The investment program helps individuals with disabilities save for their future
West Virginia State Treasurer John Perdue and West Virginia University’s Center for Excellence in Disabilities hosted a community awareness event and press conference today at WVU’s Health Sciences Center to educate individuals about a savings program for people with disabilities. The West Virginia Achieving a Better Life Experience program, known as WVABLE, provides people with disabilities an opportunity to save and invest without jeopardizing needs-based public benefits.
“I’m excited this type of savings program is now available to those who need it most here in West Virginia,” said Treasurer Perdue. “WVABLE is already empowering more individuals in our state to plan for their financial future. We anticipate this program will continue to grow as more people learn about the benefits.”
Assistant State Treasurer Josh Stowers and Dr. Clay Marsh, Vice President and Executive Dean for Health Sciences at West Virginia University, talked about the program’s success and offered opportunities for enrollment. Exhibitors from WVABLE and partner organizations were on hand to explain services and answer questions.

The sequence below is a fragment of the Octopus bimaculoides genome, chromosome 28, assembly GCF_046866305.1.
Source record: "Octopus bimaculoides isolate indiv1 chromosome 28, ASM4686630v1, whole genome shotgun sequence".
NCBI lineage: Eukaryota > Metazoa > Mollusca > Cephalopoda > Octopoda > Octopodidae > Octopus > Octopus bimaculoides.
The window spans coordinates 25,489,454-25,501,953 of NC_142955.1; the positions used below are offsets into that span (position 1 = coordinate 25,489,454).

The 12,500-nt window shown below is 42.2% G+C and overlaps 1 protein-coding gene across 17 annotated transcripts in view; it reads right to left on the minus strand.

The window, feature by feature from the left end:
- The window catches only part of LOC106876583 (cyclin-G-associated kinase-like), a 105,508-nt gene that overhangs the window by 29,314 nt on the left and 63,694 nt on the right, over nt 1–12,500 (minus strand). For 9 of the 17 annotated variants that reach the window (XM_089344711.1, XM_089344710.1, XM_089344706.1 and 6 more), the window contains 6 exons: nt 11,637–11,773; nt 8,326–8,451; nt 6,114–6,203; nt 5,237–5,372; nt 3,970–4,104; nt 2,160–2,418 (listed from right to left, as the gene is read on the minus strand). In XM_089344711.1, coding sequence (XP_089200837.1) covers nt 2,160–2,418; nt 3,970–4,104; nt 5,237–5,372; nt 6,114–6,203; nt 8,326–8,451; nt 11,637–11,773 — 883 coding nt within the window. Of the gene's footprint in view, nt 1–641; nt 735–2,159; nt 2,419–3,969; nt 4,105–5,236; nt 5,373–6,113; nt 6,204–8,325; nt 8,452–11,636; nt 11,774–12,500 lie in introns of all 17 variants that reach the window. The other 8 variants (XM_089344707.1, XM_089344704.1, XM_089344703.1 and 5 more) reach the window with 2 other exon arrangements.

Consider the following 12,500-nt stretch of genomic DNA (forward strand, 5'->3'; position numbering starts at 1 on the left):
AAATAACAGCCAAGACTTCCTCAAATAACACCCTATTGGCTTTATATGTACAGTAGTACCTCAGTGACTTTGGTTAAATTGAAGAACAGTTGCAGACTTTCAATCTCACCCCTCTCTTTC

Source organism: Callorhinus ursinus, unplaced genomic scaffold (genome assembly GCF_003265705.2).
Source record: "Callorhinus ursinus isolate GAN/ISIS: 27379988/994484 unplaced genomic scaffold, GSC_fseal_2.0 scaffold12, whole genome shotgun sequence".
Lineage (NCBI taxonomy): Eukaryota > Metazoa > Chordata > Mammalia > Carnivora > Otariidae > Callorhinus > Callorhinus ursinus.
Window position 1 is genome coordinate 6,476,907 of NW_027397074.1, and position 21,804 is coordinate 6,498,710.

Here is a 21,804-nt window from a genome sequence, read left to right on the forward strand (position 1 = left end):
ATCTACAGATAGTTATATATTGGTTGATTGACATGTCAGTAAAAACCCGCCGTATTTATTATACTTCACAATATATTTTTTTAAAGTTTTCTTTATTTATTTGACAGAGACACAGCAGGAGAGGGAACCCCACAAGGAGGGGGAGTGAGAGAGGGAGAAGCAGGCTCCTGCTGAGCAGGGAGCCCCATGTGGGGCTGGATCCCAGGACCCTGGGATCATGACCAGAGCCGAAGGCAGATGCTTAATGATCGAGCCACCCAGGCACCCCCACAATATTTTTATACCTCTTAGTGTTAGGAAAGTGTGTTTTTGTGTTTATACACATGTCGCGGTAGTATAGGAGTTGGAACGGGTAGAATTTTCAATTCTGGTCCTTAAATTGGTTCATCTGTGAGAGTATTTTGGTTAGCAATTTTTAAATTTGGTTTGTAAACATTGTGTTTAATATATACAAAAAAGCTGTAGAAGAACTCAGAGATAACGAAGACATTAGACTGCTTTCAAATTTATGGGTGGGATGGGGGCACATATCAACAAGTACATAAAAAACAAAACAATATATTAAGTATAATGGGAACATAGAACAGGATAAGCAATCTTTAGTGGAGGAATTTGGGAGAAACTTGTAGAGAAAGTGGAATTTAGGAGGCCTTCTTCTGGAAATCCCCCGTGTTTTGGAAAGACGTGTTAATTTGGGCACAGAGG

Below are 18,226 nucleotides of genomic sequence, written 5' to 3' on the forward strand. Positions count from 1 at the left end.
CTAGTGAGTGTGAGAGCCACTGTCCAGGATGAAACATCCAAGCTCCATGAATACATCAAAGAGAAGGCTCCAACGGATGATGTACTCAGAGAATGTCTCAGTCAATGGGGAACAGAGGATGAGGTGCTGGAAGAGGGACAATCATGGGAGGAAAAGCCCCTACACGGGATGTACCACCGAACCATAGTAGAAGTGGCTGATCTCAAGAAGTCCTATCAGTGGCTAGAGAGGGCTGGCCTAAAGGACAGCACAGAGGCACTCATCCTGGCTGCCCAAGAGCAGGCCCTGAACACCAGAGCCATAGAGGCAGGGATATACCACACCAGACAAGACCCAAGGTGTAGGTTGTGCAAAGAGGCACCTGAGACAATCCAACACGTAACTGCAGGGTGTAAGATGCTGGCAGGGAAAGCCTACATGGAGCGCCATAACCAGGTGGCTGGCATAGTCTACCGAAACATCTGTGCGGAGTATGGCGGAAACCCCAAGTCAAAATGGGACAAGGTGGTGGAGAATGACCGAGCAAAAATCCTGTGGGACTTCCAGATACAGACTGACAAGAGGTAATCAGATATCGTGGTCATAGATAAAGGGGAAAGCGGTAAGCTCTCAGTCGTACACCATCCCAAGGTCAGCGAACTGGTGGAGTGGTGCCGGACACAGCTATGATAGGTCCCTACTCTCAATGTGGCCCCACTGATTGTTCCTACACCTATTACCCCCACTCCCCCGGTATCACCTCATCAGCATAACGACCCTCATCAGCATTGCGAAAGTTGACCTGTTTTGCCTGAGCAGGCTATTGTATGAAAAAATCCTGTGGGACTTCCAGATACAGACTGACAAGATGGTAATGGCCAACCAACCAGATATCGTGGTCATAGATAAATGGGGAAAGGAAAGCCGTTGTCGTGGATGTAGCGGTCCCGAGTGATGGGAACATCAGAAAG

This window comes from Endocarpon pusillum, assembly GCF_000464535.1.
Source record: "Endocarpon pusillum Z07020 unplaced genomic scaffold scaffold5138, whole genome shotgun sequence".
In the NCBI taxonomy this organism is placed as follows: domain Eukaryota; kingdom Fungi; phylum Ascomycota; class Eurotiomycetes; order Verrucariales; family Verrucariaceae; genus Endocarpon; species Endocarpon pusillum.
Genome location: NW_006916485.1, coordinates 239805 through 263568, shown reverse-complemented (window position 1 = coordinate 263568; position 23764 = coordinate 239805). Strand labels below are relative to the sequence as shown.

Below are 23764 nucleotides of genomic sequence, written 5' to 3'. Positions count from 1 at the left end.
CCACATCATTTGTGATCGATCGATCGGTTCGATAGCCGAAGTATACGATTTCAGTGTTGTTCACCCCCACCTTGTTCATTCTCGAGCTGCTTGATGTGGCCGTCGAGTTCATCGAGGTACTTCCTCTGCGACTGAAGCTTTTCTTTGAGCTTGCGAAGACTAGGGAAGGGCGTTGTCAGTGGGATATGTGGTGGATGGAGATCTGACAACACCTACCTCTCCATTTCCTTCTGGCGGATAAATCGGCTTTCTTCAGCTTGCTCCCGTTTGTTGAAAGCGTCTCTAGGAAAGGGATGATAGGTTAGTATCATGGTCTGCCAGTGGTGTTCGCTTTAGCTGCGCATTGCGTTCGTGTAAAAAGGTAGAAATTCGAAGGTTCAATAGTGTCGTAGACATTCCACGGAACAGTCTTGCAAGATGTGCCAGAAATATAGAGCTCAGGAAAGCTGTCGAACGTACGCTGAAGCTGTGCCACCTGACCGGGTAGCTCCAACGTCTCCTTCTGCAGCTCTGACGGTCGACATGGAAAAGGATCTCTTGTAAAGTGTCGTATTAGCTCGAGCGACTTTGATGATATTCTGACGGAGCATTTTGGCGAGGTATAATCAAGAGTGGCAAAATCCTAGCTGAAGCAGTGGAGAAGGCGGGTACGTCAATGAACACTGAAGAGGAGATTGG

Jennifer Tenney, manager of WVU’s Center for Excellence in Disabilities Work Incentive Planning and Assistance program (WIPA), is a member of the WVABLE Advisory Committee and helped plan the event.
“The WVABLE program is a new way for people with disabilities to save for the future and have some financial independence without jeopardizing their existing benefits, such as SSI and Medicaid,” Tenney said. “This is especially helpful for those who are employed to save for items they may need for work, like a vehicle. For West Virginians with disabilities who rely on resource-based benefits, saving money was impossible prior to WVABLE. Now, there is a path to some financial independence.”
The State Treasurer’s Office launched WVABLE in February 2018 to help individuals with disabilities put aside money without the risk of losing benefits such as Supplemental Security Income (SSI) or Medicaid. Qualifying individuals may save up to $15,000 per year in a WVABLE account, with earnings accumulating tax-free. The savings may be used for qualified expenses, such as rent, transportation, education and training.
A WVABLE account comes with a loadable debit card and has features similar to a checking account, but it is also an investment account. It has features similar to 529 college savings accounts and 401(k) retirement funds.
Prior to passage of West Virginia’s ABLE Act, individuals receiving government benefits were restricted in the amount of money they could save or invest without losing public benefits, such as SSI or Medicaid. Before, financial resources in excess of $2,000 in savings could result in the loss of benefits.
People may go online at WVABLE.com to take an eligibility quiz. Individuals must have developed the disability before the age of 26 to qualify. WVABLE is administered by the West Virginia State Treasurer’s Office through a partnership with the Ohio Treasurer’s Office STABLE program.
For more information, or to sign up for an account, log onto WVABLE.com or call 304.340.5050.